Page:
SRG House

  • 2021

  • Architectural
    Interior Design

Designed By:

  • Fox Johnston

Commissioned By:

Katrina & Conrad Johnston

Designed In:


A 1970s heritage semi of unorthodox geometry in Sydney, is re-engineered for contemporary family life. Within the original building, extra rooms were created, the structure and links to the landscape strengthened, and original materials referenced in a modern way. A new self-contained apartment adjoining the garage adds multi-generational accommodation.

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Image: Anson Smart
Image: Anson Smart
Image: Anson Smart
Image: Anson Smart
Image: Anson Smart
Image: Anson Smart
Image: Anson Smart
Image: Anson Smart
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  • The three-level semi zig-zags across a steep waterfront site on Sydney Harbour facing west. The original concrete and glass curtain-wall building had few operable windows and air-conditioning equipment occupied half the lower ground floor. Challenges in the brief included: turning the two-bedroom air-conditioned house into a four-bedroom sustainable home catering for children and grandparents; opening the building up to its cool central court-garden, and improving its environmental performance. Other challenges were rationalising leftover spaces in the tight plan, and unifying the under-utilised lower ground floor with the rest of the house.

  • The concrete superstructure was stripped and restored, interior linings removed and the fixed-glass walls replaced with timber-framed sliding doors and windows, opening the house to its cool adjoining courtgarden. On the lower ground floor, level changes were rationalised to create a new garden sitting room, air-conditioning units removed and the space reconfigured into two bedrooms. The redeveloped garage adds an in-law apartment, linked internally to the house. The interior's rigid geometry was softened and streamlined with built-in joinery and a warm, textural palette of materials echoing the home's original era: cork, wool, timber and brass.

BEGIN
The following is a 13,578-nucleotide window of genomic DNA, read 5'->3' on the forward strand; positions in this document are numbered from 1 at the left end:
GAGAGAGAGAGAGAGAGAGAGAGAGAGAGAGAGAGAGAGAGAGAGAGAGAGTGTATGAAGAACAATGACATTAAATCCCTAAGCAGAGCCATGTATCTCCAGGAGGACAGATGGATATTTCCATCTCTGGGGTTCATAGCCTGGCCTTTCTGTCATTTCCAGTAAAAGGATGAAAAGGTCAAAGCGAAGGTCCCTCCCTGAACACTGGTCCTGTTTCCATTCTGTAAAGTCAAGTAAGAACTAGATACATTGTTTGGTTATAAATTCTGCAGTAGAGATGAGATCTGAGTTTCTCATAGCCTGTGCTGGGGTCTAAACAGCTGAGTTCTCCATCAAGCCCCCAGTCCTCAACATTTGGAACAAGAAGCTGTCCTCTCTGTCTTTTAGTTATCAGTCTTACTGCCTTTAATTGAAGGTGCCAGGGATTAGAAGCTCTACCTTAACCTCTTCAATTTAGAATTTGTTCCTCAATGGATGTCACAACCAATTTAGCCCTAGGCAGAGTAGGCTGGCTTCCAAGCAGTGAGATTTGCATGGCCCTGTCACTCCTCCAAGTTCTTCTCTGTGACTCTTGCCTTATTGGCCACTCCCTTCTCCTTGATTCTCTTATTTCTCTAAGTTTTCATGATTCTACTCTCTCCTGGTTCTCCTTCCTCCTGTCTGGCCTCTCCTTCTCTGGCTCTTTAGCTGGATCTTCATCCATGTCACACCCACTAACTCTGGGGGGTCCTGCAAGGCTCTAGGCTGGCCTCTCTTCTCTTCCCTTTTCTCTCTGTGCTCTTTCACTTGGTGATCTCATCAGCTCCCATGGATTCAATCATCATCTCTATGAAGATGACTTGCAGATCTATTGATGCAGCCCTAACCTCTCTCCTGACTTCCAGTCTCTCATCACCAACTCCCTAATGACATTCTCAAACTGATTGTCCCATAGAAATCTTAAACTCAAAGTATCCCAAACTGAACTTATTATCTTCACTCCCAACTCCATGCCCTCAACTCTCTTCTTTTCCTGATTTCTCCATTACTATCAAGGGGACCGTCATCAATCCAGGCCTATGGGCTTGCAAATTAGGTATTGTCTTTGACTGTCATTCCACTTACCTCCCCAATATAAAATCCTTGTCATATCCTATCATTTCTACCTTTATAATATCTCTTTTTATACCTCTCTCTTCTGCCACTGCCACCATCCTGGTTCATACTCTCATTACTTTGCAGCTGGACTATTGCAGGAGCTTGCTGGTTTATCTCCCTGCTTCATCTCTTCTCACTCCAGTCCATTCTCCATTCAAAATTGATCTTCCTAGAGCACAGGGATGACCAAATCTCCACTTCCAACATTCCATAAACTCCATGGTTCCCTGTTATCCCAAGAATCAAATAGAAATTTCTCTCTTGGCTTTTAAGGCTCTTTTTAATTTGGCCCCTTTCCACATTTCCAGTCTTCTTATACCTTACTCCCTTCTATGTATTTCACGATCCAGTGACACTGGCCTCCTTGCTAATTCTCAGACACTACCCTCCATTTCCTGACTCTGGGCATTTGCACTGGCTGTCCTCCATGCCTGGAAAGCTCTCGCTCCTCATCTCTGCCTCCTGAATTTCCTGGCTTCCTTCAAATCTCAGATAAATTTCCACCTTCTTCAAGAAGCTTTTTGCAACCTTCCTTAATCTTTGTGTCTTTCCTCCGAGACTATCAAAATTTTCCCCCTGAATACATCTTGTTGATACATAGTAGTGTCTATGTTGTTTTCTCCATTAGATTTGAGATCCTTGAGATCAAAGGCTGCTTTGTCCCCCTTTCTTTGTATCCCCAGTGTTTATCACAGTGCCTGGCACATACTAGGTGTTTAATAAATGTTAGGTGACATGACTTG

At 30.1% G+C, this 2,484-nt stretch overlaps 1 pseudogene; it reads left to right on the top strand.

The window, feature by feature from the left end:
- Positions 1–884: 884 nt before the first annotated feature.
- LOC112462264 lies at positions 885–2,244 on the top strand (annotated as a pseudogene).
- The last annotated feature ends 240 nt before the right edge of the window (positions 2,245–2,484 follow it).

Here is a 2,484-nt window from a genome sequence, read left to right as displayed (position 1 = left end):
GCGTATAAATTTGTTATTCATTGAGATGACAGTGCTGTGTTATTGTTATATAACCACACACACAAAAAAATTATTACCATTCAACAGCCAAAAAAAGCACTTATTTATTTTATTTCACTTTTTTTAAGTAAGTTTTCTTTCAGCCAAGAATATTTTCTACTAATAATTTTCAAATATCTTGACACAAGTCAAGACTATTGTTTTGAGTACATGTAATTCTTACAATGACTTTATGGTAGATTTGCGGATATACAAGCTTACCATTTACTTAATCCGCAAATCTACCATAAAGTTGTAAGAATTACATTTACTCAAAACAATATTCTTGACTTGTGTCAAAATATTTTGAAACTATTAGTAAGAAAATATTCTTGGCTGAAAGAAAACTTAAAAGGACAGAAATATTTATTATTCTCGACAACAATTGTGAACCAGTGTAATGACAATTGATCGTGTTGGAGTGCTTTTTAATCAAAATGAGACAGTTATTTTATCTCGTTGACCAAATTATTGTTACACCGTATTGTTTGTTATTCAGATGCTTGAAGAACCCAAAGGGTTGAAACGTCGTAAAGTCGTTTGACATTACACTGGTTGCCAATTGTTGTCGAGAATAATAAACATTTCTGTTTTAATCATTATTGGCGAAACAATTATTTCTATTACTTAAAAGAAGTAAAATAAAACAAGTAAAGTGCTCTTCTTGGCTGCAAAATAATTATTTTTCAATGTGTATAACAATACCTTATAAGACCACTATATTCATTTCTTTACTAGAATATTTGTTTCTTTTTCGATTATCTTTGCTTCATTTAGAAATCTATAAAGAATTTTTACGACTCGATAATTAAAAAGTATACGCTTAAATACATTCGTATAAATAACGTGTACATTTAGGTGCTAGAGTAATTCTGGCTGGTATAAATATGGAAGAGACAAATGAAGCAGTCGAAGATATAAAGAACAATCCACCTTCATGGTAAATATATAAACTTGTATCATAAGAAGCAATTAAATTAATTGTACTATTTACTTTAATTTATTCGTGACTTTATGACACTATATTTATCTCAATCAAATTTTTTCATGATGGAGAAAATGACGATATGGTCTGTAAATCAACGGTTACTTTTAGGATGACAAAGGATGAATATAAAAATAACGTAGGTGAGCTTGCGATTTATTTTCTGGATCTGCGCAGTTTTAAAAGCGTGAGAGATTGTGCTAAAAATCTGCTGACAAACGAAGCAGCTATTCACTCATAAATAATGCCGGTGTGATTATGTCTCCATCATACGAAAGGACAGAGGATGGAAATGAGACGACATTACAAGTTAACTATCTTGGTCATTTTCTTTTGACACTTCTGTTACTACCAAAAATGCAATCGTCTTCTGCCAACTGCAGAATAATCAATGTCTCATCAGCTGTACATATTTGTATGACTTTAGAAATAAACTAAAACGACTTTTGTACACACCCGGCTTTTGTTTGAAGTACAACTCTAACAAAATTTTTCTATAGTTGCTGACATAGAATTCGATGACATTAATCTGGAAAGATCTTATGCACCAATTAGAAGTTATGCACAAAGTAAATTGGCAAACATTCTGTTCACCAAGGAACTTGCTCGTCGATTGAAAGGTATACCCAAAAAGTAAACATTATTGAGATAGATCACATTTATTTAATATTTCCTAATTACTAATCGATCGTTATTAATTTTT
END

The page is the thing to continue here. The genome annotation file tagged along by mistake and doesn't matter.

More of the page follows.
• The project illustrates how well-designed buildings of the past can be reborn, and serve not only as private homes, but cultural markers. Beyond its architectural legacy, the project makes an environmental and ethical point of conservation and reuse. Restoring the original structure has saved embodied carbon and avoided material waste. Environmental performance and indoor air quality are dramatically improved with new and expanded windows for cross-ventilation, along with high-performance glass, facade insulation and hydronic heating to concrete floors. Socially, the impact of bringing two generations together in two homes on one property is immeasurable.

  • The heritage-listed semi was originally designed as the Sydney pied-a-terre for a visiting Melbourne architect (Sir Roy Grounds), not a permanent family residence. These renovations sensitively conserve the original structure while adding space, amenity and connections to the court-garden and harbour. The new in-law apartment is blended into the site and streetscape behind white-painted brick walls and a garden roof. Materials reference the 1970s era of the building, updated in contemporary, sustainable versions. They also work to define a different atmosphere on each level of the house. The upstairs master suite and second bedroom are luxuriously finished with brass-trimmed timber joinery and wool carpets. The middle level has cork flooring and wool ceiling panels bringing warmth, texture and acoustic attenuation. The lower ground floor opening to the garden is concrete. Red tiles from the original bathrooms unearthed during renovation inspired the new bathrooms, now tiled in a deep red Japanese mosaic. While the new interior's curved joinery softens some of this geometry, the striking circular staircase and red balustrade remain.